New park superintendent discusses shared issues with county

By: 
Johnathan Hettinger —
Friday, November 30, 2018

Yellowstone National Park Superintendent Cam Sholly speaks to the Park County Commission at the City-County Complex on Thursday. Sholly and the commission spoke about visitation, the Gardiner Airport and other issues that affect both the park and the county.

Communication with gateway communities is key to solving issues facing Gardiner, Cooke City, Park County and Yellowstone National Park.

That was the message that Yellowstone Superintendent Cam Sholly brought Thursday to his first meeting with the Park County Commission.

Whether it be housing, safety in bison hunts, use of the Gardiner Airport or providing law enforcement in Cooke City, Park County and Yellowstone have many shared interests, which Sholly and commissioners discussed during the meeting.

Five weeks into the job, Sholly has noticed that Gardiner changed since he went to high school there over 30 years ago, when his father was chief ranger.

“Gardiner is a lot different than it was 20 to 30 years ago,” Sholly said.

Commissioner Steve Caldwell agreed.

“It’s a lot different than it was even eight to 10 years ago,” Caldwell said.

Sholly said increasing visitation — even in the past five years — has been great for getting people to appreciate the National Park Service, but that it has stressed the park and surrounding communities.

The park has no more employees than it did. Lines accumulate at entrances, restrooms and on roads behind bison. Housing is an issue — both inside and outside the park. The visitors have impacts on the natural resources.

Sholly said he doesn’t anticipate visitation to continue to increase the next five years the way it did the past five years, but the park is looking at how and where people use the park, including by having anonymous cell phone data that can tell them where people are at what times of year and how many people there are.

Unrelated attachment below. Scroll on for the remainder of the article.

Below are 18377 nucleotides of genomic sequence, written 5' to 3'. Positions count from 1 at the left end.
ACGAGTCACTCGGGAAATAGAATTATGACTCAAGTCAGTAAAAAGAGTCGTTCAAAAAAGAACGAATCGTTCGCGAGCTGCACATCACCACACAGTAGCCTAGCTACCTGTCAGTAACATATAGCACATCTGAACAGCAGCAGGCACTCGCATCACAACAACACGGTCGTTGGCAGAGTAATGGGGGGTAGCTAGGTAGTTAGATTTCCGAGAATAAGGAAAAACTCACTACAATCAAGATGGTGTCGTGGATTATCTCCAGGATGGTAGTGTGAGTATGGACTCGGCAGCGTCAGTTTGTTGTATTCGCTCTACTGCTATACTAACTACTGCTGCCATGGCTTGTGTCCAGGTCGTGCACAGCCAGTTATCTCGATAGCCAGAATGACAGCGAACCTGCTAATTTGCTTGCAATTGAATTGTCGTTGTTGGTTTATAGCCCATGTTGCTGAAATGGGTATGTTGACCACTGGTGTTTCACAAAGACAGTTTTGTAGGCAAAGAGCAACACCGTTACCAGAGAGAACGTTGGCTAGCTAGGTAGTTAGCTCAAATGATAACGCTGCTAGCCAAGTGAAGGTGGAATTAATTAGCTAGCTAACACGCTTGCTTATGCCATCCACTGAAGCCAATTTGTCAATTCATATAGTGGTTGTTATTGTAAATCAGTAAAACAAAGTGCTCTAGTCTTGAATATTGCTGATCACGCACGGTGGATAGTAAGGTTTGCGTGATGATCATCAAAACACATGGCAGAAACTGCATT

“We’ve got incredible data on times and lines,” Sholly said. “There are clearly resource impacts, but we need to do a better job of quantifying those impacts.”

Commissioner Bill Berg said it’s a “quality-of-life” issue for people in Park County.

Though Sholly has previously said he was not thinking about capping visitation, he didn’t rule out that option Thursday, instead saying that there are other solutions, including a shuttle service from West Yellowstone to Old Faithful.

“There’s a lot we can do to deal with the problem before looking at visitor limitations,” Sholly said.

But if the park were to look at limiting visitation, it wouldn’t come as a surprise, Sholly said.

“Whether we get to something more, you have my assurance that we’ll sit down and have those conversations with you — the gateway communities,” he said.

Beyond visitation, the commission also discussed the Gardiner Airport, saying that it cannot afford to do much maintenance at the air strip north of town, and it would like for the Park Service to chip in because it’s the highest user of the airport, which Sholly said he would consider.

“My hope would be to keep the airport there,” Sholly said. “It’s an important part of wildlife management.”

Sholly also pledged to build new employee housing in the park and help work with Gardiner to discuss other housing issues.

Berg also raised some safety concerns about the bison hunt in Beattie Gulch. Montana Fish, Wildlife and Parks said they would help oversee that, but it’s become a burden on the Park County Sheriff’s Department, said Commissioner Clint Tinsley. The commission recommended Sholly meet with Park County Sheriff Scott Hamilton after the meeting.

“We’re seeing less and less of that help,” said Tinsley.

Sholly said that many of the specific issues that Park County and Yellowstone face should be considered on a “case-by-case” basis going forward, and he looks forward to continuing those conversations.